Turkey returns fire after Syrian shelling

Associated Press
Syrians carry a rebel injured during fighting with the Syrian army in the Syrian town of Tel Abyad, to the Turkish city of Akcakale on the Turkey-Syria border Friday, Oct. 5, 2012. Turkey's state-run news agency says Turkish troops have returned fire after a mortar shell from Syria again landed on its territory. Turkish artillery has fired at Syrian targets for two straight days after shelling from Syria killed five civilians in Turkey.  (AP Photo)
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ANKARA, Turkey (AP) — Another mortar shell from Syria struck Turkish territory on Saturday, prompting a fourth straight day of retaliatory artillery fire, and reviving fears that the crisis in Syria could spiral into a regional conflict.

The latest shelling comes a day after Turkish Prime Minister Recep Tayyip Erdogan called on Syria not to test Turkey's "limits and determination" and insisted that his country "was not bluffing" with its warnings.

The mortar landed in a rural area near the village of Guvecci, early on Saturday morning just minutes after intense fighting broke out across the border in Syria's Idlib province, between Syrian rebels and the forces of President Bashar Assad's regime, the private Dogan news agency reported.

No one was hurt by the mortar, which landed some 50 meters (yards) inside Turkish soil and some 700 meters (yards) away from the village, said a statement from the office of the governor for Turkey's border province of Hatay. An army unit based near Guvecci promptly responded, firing four 81-mm mortars, it said.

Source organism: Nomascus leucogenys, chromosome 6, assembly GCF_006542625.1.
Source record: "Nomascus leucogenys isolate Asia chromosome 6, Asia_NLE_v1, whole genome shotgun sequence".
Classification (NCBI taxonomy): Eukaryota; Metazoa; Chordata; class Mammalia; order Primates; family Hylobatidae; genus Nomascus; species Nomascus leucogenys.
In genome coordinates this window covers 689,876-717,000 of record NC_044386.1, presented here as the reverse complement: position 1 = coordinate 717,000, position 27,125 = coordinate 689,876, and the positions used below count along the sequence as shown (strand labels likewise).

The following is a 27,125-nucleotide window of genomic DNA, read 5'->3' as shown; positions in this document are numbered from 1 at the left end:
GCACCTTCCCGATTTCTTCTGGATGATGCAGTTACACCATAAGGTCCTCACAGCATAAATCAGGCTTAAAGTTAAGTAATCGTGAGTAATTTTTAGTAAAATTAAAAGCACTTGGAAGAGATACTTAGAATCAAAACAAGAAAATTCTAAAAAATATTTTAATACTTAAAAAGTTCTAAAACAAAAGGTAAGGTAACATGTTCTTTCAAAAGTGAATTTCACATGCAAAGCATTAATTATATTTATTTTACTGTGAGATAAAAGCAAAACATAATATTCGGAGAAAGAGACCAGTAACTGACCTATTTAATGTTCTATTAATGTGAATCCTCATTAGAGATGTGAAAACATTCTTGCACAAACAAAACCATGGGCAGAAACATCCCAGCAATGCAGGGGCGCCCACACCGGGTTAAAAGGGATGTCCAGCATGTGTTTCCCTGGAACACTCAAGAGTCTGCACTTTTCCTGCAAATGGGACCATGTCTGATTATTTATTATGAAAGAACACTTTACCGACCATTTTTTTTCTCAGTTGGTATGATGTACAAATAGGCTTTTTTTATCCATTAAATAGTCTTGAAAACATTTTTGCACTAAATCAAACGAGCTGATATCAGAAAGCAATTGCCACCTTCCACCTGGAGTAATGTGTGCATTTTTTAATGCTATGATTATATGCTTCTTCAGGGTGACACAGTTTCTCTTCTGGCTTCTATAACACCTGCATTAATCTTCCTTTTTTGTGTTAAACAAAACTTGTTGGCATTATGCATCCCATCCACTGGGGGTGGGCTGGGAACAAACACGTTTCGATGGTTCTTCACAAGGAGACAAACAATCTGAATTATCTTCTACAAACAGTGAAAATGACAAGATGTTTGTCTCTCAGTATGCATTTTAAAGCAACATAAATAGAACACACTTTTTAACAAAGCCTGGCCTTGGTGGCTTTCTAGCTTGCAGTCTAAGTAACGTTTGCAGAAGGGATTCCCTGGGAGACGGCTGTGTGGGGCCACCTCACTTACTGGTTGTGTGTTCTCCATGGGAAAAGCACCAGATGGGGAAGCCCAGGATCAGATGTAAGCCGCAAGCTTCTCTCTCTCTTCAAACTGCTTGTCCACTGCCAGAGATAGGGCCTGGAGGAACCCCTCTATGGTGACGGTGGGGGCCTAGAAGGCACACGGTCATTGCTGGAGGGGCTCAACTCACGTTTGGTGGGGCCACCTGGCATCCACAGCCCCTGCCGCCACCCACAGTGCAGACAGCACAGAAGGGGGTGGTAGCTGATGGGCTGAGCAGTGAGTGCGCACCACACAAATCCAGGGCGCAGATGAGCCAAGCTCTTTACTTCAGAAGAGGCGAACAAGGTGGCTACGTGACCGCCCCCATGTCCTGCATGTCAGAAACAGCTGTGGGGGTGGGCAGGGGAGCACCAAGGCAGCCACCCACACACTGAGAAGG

The governor's office indicated that the Syrian mortar had landed in Turkey accidentally, saying it was believed "to be have been fired by the forces of the Syrian Arab Republic at Syrian rebel groups on the Syrian side of the border."

Villagers rushed out of homes and gathered at a safer point in the village, away from the border area, Dogan reported.

The latest tensions with Syria began Wednesday when a Syrian shell hit a home at a Turkish border town, killing two women and three children and sparked unprecedented artillery strikes by Turkey.

Turkey's parliament on Thursday also voted to allow cross border military operations in Syria, further raising tensions between the neighbors that were once close allies.

On Friday, the U.S. sided with Turkey, condemning what White House spokesman Josh Earnest called the "aggressive actions of the Syrians." Earnest said Turkey's response was appropriate and that the U.S. stands by Turkey, a NATO ally.

Saturday's shelling came as both sides appeared to be trying to defuse the situation. A Turkish Foreign Ministry official said Friday that Syria has pulled tanks and other military equipment away from the border.

Turkey, along with other countries siding with the rebels, is averse to intervening militarily, while Assad has also tried to avoid provocations he believes would trigger a foreign intervention.

Syria's 18-month-old conflict began with a peaceful uprising against Assad, inspired by last year's Arab Spring rebellions against authoritarian rulers. Amid an escalating regime crackdown, the rebellion gradually turned into a civil war. The regime's troops are stretched thin, enabling rebels to control large stretches of countryside in Syria's most densely populated west.

But neither side has been able to deliver a decisive blow, even though the Syrian military has superior weapons, including combat aircraft.

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